@elisonjackson Sam Perduta solo starting things off. @witch_hair_band and @pollutedchoir to followPosted by The State House on Thursday.
An eclectic billing of hometown electric guitar-adjacent acts took the stage at the still fresh-faced State House to celebrate the release of headliner Polluter’s new record, The Tree That Owned Itself. As a thank you to the crowd, each attendee received a ticket to a free digital download of a cross-genre session that explores the far reaches of artsy jazz punk.
Kicking the night off on Thursday was a solo set by Ellison Jackson frontman Sam Perduta. His set of tender homages was a fireplace to warm the evening’s hands by. The cozy tone of his off-brand ‘60s semi-hollow guitar crackled with just a touch natural drive and his emotive plucking punctuated lyrical yarns that unfurled around imagery timeless and familiar. Perduta concluded his set with harmonic accompaniment by an unspecified, white be-dungareed Daniel (no relation), whose seeming shyness belied a full and resounding voice. Their articulate harmonies brought to a close a comfortable set of folk-rock ruminations.
Following Perduta’s calm-before-the-storm balladry were local capital-R rockers Witch Hair. With a sound harkening back to a host of classic indie and alternative acts and with a dash of ‘70s hard rock for good measure, the band — Ashley Kenney on bass and vocals, Tom Connolly on drums, and Joe Russo on guitar and vocals — brought the audience a nuanced nostalgia replete with cross-stage knee-slides and heroic guitar poses. Witch Hair had a dark broodiness to its sound and harmonies that recalled a lot of Sonic Youth’s more melodic work, a comparison further accentuated by heavily distorted strumming, dirty, slightly askew leads and thumping drums that carried the weight of the melodies. Witch Hair had a well-honed confidence on stage, backed with the tightness to justify the pomp. It made for an eminently enjoyable show.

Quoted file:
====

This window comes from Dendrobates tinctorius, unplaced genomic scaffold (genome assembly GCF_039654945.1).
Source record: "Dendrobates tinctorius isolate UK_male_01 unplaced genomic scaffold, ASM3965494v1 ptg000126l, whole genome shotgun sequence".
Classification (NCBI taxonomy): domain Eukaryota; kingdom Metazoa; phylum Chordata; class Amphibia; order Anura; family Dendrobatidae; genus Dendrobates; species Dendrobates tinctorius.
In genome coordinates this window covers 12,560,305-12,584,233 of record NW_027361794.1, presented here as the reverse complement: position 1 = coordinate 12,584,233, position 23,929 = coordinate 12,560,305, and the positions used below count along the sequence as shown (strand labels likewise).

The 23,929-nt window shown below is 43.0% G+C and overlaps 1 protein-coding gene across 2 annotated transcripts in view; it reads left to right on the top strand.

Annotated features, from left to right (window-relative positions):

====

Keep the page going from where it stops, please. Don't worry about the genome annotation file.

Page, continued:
The evening’s capstone performance belonged to art rockers Polluter, which played through the entirety of its new album. The newest release finds Polluter — composed of Roland Regos, Josh Jablonski, Ben Brown, Jason Sirianni, Jeff Brown and Ryan White — playing to its strengths, creating a generally more cohesive sound than on previous albums.
Polluter is by its nature a bit of a melting pot, but that pot has spent enough time on the burner that the heterogeneous sounds diffuse into a recognizable sound that lives somewhere between the hyperactive zig zag of legendary weirdos like John Zorn and Frank Zappa and the progressive propulsion of Nation of Ulysses or any number of late Reagan-era Dischord bands.
Any band that uses non-traditional rock ‘n’ roll instrumentation tends to be pigeonholed as such and discussed almost exclusively on those terms, but in recent years saxophones have started showing up in the line-ups a lot of more experimentally minded bands. The trend seems to be to rely on them more as auxiliary percussion than melodic instruments, but Polluter managed to successfully incorporate both potentials. The band was, at turns, jazzy, soulful and proggy. Polluter’s set provided a fitting end to a night that spanned the vast breadth of rock music.